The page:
Well, for starters, you can get blood from me. In fact, I give the stuff away fairly often.
I’m a big proponent of donating blood. Giving blood is a simple & very charitable gesture; a single pint of blood given by a donor can help to save the lives of as many as three people. But Shelly Tucker over at This Eclectic Life reminded me of another great reason to give blood…
Before any blood is collected, you must first complete a brief medical history questionnaire. It’s also at this time that a mini-physical is performed, during which your blood pressure, pulse, temperature, and your hematocrit (the number of red cells in your blood) level are checked to ensure that you’re a eligible candidate. And of course, after your blood is drawn, it’s thoroughly screened for diseases. During these pre- and post-donation steps, sometimes conditions you were previously unaware of, like high blood pressure, for example, can turn up. In Shelly’s case, she was shocked to learn that her blood tested positive for Hepatitis C antibodies, though (thankfully!) negative for the virus itself. While this is certainly not news she would’ve wanted to hear, she now knows to alert her doctor to keep a close watch out for liver damage during future checkups.
Similarly — although much less seriously — I was alerted to an unknown problem when I went to give blood earlier this year. I was turned away because of a low red blood cell count that was revealed during the pre-donation mini-physical. I promptly made an appointment with Dr. Perlman for a follow-up on this and the initial bloodwork indicated internal bleeding. After a number of tests and visits with Dr. Perlman and my bariatric surgeon Dr. Davenport, I was able to breathe a deep sigh of relief — they determined that I’ve developed pernicious anemia, caused by serious vitamin B12 & iron deficiencies due to malabsorption. This type of anemia is readily treatable; I’ve been on corrective supplements for over 2 months now and have since been able to donate blood again.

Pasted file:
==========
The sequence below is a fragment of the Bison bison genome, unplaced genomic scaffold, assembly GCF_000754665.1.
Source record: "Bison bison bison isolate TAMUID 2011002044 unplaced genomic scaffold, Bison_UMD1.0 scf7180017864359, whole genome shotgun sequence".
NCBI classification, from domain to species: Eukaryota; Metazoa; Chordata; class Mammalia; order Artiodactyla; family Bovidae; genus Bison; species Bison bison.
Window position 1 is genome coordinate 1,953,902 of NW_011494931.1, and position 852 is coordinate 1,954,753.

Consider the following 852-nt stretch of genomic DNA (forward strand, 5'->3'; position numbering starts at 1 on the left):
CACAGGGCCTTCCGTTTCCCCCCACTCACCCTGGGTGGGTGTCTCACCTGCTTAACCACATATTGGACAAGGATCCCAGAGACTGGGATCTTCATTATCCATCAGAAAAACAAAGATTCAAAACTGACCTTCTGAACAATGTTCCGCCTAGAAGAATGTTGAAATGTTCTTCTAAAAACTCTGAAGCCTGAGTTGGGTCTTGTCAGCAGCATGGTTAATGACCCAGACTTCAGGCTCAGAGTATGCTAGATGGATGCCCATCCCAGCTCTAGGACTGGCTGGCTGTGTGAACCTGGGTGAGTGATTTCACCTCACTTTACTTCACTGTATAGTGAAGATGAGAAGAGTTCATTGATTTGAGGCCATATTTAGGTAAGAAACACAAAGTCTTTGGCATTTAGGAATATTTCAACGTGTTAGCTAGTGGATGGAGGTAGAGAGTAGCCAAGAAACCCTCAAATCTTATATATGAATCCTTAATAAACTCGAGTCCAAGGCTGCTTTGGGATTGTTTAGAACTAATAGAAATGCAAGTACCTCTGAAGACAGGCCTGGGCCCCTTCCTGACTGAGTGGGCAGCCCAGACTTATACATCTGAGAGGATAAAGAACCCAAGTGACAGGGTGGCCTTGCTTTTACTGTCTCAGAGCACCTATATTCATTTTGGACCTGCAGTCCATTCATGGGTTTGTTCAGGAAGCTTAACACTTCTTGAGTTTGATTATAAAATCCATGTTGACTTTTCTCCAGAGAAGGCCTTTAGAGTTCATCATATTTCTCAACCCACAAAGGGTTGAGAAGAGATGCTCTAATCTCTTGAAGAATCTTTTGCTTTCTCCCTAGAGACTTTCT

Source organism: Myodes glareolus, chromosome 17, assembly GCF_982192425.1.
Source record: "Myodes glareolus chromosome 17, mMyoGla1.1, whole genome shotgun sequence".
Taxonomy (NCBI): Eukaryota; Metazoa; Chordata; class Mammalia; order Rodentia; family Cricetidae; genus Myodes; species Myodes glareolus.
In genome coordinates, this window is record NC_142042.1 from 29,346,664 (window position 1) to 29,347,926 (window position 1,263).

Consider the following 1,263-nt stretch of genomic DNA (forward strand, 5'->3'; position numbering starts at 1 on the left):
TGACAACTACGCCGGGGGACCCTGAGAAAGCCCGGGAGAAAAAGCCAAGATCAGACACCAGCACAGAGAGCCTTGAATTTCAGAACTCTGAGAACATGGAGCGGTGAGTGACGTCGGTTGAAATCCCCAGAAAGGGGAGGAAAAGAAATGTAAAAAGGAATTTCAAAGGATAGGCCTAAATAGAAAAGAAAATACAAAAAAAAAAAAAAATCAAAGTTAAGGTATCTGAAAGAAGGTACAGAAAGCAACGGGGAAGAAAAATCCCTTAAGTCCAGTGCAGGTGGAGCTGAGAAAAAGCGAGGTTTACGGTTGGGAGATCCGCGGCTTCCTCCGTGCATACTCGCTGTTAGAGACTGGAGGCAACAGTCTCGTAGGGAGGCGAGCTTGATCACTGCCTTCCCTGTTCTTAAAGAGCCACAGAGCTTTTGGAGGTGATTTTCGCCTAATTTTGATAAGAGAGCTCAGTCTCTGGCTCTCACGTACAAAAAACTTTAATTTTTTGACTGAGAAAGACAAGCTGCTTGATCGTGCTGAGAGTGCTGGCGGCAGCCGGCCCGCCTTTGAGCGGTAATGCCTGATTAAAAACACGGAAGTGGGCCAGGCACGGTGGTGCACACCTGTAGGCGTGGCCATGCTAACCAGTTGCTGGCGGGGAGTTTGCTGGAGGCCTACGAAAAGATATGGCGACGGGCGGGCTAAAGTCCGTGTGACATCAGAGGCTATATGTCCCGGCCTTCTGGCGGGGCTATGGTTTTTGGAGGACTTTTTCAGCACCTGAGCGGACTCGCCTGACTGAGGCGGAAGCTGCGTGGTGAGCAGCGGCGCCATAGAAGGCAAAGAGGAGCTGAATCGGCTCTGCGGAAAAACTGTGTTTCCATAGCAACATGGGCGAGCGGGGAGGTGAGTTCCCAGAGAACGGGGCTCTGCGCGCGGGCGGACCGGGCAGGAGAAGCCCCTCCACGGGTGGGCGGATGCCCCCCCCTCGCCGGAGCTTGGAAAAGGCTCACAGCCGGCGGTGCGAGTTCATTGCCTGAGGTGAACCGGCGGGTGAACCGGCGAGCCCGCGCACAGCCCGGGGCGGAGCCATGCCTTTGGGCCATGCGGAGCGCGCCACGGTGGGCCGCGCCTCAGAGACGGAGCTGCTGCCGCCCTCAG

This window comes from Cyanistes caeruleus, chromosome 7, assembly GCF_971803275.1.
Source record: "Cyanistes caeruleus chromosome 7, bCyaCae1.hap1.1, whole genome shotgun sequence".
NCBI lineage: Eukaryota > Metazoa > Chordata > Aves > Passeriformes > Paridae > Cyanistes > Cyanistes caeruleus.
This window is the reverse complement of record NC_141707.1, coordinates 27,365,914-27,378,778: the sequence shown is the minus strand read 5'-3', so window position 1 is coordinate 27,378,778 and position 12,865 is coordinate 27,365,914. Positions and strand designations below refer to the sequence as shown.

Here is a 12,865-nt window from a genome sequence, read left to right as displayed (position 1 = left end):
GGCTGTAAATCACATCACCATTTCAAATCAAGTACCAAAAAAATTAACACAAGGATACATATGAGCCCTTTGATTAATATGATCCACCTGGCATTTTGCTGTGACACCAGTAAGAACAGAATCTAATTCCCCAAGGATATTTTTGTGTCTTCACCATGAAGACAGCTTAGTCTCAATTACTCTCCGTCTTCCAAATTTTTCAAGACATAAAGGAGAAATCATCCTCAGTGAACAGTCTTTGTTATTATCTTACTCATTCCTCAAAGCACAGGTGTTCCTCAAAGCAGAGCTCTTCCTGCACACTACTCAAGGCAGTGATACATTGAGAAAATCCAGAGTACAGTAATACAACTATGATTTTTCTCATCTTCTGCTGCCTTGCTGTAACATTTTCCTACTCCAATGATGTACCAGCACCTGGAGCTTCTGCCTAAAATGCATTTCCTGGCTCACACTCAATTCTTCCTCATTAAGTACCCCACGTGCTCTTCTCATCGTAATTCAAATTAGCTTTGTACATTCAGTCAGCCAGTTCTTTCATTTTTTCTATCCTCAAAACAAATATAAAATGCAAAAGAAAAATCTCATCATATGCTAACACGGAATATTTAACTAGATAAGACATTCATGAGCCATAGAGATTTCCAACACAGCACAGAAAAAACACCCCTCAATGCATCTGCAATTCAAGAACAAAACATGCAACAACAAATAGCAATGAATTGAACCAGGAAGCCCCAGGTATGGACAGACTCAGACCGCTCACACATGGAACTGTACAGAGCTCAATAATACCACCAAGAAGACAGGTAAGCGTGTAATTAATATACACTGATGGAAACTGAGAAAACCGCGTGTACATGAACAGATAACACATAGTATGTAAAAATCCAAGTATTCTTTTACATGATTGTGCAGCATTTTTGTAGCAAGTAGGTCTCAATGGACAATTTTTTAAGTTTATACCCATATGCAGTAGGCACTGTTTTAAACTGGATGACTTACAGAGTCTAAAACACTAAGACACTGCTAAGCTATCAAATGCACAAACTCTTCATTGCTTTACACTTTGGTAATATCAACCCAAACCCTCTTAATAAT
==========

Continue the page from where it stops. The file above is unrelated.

Please note: Blood donation screening tests are not diagnostic and are no substitute for routine annual physicals! For your own sake as well as that of potential recipients, please don’t use blood donation for the purpose of screening! If you suspect that there’s a problem, please see your doctor first!
This isn’t necessarily easy for everyone, of course. Giving blood can cause queasiness & cold sweats and just the needle-stick alone is quite difficult for some people to tolerate. However, you can take comfort in knowing that giving blood not only helps others but may also benefit you as well. In fact, it stimulates the generation of red blood cells and there’s some evidence that suggests that giving blood may lower cholesterol and reduce the risk of heart disease.
So, what’s your take on this? Do you donate blood?